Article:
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It is important that personnel operating on site in the geotechnical industry have a level of competency and experience which is relevant for the operations being undertaken. This competency should be acknowledged and supported by certification, which is in date and valid for activity being performed. Obviously, some competencies are life-long, such as degree-level qualifications for a relevant subject and the NVQ 2 Land Drilling achievement etc., but some will require regular and repeated re-evaluation, or at the very least refreshing after a year or so. For example, the 1-day Safety at Work course, the ISOH 3-day Safety Course, or BDA Audit, as their content will have evolved according to the latest guidance and legislation.
The requirement for current accreditation in various competencies was first introduced in BS5930:1999 and latterly EN 22475-2:2001 and covers all disciplines - from engineers/geologists and technicians through to site operatives (drilling). Depending on the level of competency and/or experience required by a person, various numbers and levels of certification will be required.
This style of certification will vary dependant of skill, role and safety requirement and some examples are presented here:
Basic Safety Requirement - 1-day Safety at Work - should have been performed by all personnel on site and generally has to be re-taken every three years
3-day Safety Course - Should have been performed with one person associated
with site and a number of people, depending on the size and complexity of the
Project Management Requirement:
Anybody leading investigation / site operations should have formal Project Management training - there are many courses available and some companies have even developed their own internal courses
Skill (Type depends on the operation being performed):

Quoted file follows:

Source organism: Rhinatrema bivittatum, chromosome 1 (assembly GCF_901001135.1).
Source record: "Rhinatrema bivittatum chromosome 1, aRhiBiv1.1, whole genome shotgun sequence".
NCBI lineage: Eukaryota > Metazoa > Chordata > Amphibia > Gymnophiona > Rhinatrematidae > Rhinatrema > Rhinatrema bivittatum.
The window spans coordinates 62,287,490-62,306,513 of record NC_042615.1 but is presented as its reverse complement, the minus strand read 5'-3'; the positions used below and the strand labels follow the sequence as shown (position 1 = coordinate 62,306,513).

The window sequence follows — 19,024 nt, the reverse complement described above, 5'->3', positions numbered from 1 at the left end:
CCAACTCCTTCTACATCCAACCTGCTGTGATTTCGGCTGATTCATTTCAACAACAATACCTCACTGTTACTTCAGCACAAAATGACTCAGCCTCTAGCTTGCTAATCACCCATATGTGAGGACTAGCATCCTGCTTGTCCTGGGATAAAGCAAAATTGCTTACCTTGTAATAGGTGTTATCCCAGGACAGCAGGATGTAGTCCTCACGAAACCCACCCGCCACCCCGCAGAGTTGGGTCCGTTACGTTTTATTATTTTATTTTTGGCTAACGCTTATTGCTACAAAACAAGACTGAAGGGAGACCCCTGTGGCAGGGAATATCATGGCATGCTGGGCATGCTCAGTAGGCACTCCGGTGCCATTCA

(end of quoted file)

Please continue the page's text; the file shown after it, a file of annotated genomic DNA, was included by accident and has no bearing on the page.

Engineers/Geologist should have a relevant degree-level qualification, plus some further training to fulfil the requirements of the role on site, for instance logging course (which can be internal or external to company); if senior should have chartered status (i.e. C.Eng., C.Geol, etc)
Technicians should have specific product/service training supported by an appropriate Level 2 NVQ as a minimum
Field Drilling Operatives - NVQ level 2 & BDA Annual Audit, both qualifications are essential to show and maintain competency
Why is the above important? The reason is so
that activities are performed to the same standards, quality, consistency, etc.
and in a safe manner all in compliance with the relevant BS/EN norms. The
re-evaluation and re-fresher training will also ensure bad habits are reduced
or eliminated and that best practice is being adopted. Also, changes in
legislation and update on recent safety incidents can be shared.
How can competencies become part of a project? By being stated in the specification document and the relevant standards quoted to support requirements and then implemented on site and monitored effectively.
If clients feel that work should be performed by personnel and companies with the correct competencies and experience, then they should take an active role in policing these requirements. It is not sufficient to ask a bidder to complete a pre-qualification document and prepare a project plan - a more active role of auditing undertaken periodically during projects is required on site, with checks done to observe and verify the in-date competency of certifications, etc. This should not only apply to personnel, but equally it should include plant, which requires PUWER, LOLER and other forms of certification.
If work is performed and scoped correctly with competent personnel and quality plant, then the end-product produced will be of a high standard. This will save time in re-design, etc during construction arising due to unforeseen or unexpected ground conditions. It is well known from various surveys that delays in time and cost on construction projects arise more often than not as a result of poor quality ground investigation or unexpected ground conditions. Is this poor quality or a lack of investment by the client at the initial stages of a project to use quality organisations that spend time and money supporting the development of staff?